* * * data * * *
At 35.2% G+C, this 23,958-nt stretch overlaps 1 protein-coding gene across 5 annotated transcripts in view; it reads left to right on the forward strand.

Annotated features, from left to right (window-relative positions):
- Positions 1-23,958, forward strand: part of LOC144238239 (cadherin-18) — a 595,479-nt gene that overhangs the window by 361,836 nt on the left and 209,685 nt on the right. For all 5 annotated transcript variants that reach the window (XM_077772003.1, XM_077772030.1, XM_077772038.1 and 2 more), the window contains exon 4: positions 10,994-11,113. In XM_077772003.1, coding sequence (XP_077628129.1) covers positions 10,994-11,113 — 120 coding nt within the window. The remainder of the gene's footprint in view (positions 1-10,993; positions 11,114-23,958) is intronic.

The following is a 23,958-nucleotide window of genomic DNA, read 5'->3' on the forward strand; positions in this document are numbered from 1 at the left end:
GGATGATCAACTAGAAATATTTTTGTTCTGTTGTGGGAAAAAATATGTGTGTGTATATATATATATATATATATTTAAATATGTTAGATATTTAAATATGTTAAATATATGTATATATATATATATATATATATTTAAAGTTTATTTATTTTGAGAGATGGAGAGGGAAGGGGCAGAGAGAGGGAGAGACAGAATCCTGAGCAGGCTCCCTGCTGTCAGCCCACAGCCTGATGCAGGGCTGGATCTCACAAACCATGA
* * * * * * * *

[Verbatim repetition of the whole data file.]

At 35.2% G+C, this 23,958-nt stretch overlaps 1 protein-coding gene across 5 annotated transcripts in view; it reads left to right on the forward strand.

Annotated features, from left to right (window-relative positions):
- Positions 1-23,958, forward strand: part of LOC144238239 (cadherin-18) — a 595,479-nt gene that overhangs the window by 361,836 nt on the left and 209,685 nt on the right. For all 5 annotated transcript variants that reach the window (XM_077772003.1, XM_077772030.1, XM_077772038.1 and 2 more), the window contains exon 4: positions 10,994-11,113. In XM_077772003.1, coding sequence (XP_077628129.1) covers positions 10,994-11,113 — 120 coding nt within the window. The remainder of the gene's footprint in view (positions 1-10,993; positions 11,114-23,958) is intronic.

The following is a 23,958-nucleotide window of genomic DNA, read 5'->3' on the forward strand; positions in this document are numbered from 1 at the left end:
GGATGATCAACTAGAAATATTTTTGTTCTGTTGTGGGAAAAAATATGTGTGTGTATATATATATATATATATATTTAAATATGTTAGATATTTAAATATGTTAAATATATGTATATATATATATATATATATATTTAAAGTTTATTTATTTTGAGAGATGGAGAGGGAAGGGGCAGAGAGAGGGAGAGACAGAATCCTGAGCAGGCTCCCTGCTGTCAGCCCACAGCCTGATGCAGGGCTGGATCTCACAAACCATGA